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How can you tell if your amp is operating class A or class AB?

Discussion in 'Amp Tech Center' started by peteb, Jul 24, 2018.

  1. peteb

    peteb Friend of Leo's

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    Basically,

    If the plate voltage sags, its AB.
    If it doesn’t, it’s in class A.




    It really is that simple.






    Amps have only one class, and it is determined at full output.


    Class AB amps start in class A operation at low volume and then switch to class AB with more signal power.





    Where exactly is this dividing line between Class A and class AB operation?




    Exactly when the signal rises high enough to cause power supply sag on the plate, is exactly when the class of operation switches over from class A to class B.



    Why is that? I will tell you.
     
  2. Old Tele man

    Old Tele man Friend of Leo's

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    • "Class AB amps start in class A operation at low volume and then switch to class AB with more signal power."

    Some people will argue(*) with this (read Aiken).

    "Where exactly is this dividing line between Class A and class AB operation?"

    There is none specifically, as IDLE is one END and FULL power is the other END. Statements about "in between" operation are not specifically defined except under "swept-sine" inputs.

    • "Exactly when the signal rises high enough to cause power supply sag on the plate, is exactly when the class of operation switches over from class A to class B."

    Power supply sag begins immediately upon input drive signal voltage activation, unlike with Class-A operation. Class-A is more like a "tetter-totter" where center (idle) doesn't move(*) and the two seats alternatingly move up and down. Class-AB is more like Old Faithful geyser where things are stable (idle) until water & steam suddenly erupt up (conduction beyond idle), but from a different location (left tube, right tube), but it's always an upward (increasing current flow) motion from stable (idle) and never a downward motion from stable...like "wack-a-mole."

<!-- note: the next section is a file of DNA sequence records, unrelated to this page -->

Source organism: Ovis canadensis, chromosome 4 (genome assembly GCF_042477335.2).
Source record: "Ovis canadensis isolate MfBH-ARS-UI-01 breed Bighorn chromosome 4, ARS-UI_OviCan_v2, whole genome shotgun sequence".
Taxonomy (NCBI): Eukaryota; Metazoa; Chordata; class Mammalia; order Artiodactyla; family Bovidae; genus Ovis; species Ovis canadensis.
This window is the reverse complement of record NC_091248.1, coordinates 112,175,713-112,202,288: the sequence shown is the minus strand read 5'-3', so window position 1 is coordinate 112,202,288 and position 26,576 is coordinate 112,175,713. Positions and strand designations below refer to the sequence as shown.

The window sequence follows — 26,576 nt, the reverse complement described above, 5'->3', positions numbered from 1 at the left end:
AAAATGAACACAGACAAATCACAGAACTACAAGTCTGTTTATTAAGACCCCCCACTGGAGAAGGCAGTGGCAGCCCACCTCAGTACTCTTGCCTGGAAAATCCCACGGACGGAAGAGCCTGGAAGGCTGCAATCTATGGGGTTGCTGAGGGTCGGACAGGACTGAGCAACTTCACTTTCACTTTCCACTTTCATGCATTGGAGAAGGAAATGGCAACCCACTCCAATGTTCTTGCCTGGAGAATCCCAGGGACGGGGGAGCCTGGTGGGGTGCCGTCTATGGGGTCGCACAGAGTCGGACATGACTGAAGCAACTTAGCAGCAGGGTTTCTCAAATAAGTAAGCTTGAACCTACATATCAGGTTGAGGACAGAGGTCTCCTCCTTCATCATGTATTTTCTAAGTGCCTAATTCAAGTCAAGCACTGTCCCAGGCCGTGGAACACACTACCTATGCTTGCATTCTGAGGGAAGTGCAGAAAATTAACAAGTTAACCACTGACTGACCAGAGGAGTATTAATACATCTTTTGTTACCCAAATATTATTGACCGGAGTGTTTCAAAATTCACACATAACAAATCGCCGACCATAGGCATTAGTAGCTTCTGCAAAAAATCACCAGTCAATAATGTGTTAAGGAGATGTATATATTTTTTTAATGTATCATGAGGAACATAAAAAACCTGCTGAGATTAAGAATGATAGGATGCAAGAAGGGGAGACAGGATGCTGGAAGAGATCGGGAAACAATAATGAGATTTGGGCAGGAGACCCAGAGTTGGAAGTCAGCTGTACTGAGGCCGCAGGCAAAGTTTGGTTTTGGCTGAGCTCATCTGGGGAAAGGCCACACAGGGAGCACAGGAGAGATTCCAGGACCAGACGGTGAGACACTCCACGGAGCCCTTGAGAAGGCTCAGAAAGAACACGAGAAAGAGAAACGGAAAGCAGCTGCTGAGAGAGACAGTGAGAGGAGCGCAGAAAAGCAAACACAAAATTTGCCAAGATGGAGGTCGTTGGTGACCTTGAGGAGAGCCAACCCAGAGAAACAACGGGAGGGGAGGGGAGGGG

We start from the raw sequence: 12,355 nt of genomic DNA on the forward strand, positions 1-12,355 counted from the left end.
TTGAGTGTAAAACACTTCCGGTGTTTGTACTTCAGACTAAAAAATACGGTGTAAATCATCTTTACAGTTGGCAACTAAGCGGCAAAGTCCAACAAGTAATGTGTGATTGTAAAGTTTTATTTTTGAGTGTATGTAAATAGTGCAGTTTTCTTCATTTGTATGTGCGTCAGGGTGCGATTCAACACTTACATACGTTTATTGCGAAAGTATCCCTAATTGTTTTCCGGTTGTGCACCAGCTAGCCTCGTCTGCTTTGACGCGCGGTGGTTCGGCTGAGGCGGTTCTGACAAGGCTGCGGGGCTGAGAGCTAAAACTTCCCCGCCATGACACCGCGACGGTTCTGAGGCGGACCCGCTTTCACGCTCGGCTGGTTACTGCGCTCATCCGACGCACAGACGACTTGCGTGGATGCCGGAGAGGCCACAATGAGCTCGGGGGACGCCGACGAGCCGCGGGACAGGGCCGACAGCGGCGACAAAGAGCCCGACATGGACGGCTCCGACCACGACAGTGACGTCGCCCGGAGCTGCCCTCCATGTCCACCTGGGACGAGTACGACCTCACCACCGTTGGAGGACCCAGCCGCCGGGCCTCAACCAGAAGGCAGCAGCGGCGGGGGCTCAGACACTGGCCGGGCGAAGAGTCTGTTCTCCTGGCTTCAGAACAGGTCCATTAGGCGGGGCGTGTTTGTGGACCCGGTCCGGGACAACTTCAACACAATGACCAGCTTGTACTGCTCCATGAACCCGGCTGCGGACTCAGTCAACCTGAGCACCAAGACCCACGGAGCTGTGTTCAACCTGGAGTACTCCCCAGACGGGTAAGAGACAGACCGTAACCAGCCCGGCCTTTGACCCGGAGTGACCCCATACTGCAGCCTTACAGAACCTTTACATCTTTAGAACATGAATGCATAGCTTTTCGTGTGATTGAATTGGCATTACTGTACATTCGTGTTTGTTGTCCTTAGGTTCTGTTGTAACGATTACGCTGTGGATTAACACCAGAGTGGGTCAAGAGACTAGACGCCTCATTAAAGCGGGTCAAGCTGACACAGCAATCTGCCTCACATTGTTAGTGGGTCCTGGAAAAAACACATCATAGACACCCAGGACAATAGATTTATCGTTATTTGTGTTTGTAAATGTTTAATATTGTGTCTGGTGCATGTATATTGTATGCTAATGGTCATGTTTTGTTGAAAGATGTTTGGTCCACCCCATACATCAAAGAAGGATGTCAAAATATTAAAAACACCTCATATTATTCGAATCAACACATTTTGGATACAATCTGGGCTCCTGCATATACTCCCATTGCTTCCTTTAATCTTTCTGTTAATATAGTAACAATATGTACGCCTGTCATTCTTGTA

Typically, but not always (tube dependent): Class-AB conduction angle (195º-205º) is far closer to Class-B (180º) than it is to Class-A (360º); the 15-25º idle overlap (both tubes conducting) serves to mitigate Class-B 'cross-over distortion' as conduction transitions from one tube to the other. Class-AB was developed to overcome Class-B distortion,
     
    Last edited: Jul 24, 2018
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  3. Bendyha

    Bendyha Friend of Leo's Silver Supporter

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    Then would you say;
    If the plate current rises, its Class AB.
    If it doesn’t, it’s in Class A.

    And if you take that to be so, could you expand upon it and state wether you think that both voltage and current remain constant in Class A, or if any shift in opposition to the given Class AB shifts are happening ?

    Then what is transforming the Class AB upload_2018-7-24_21-53-1.png current to upload_2018-7-24_21-53-47.png voltage, and why?

    Would you say Class AB is more efficient than Class A, and if so, this voltage sag which you deem to be the defining difference is then linked to this rise in efficiency......how?
     
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  4. peteb

    peteb Friend of Leo's

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    Bendyha, I know you are going to like the proof.
     
  5. peteb

    peteb Friend of Leo's

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    Aiken says it remains a class AB amp, but it exhibits class A behavior, or “acts like it is class A”



    There is a crossover point when the conduction angle becomes less than 360 degrees, and we are not going to measure the conduction angle.
     
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  6. peteb

    peteb Friend of Leo's

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    This is describing what’s going on well, but it needs to go to the next step, the sag. What causes it in class AB and not in class A.






    This is going to be a point of contention, I can tell, but I think you will see what I mean.





    I will get to the theory and the proof, but my experience with measuring power supply sag on class AB amps is that the sag is not that easy to bring on. There is a whole range before it sags, like maybe halfway up half pick attack or maybe earlier on a bassman.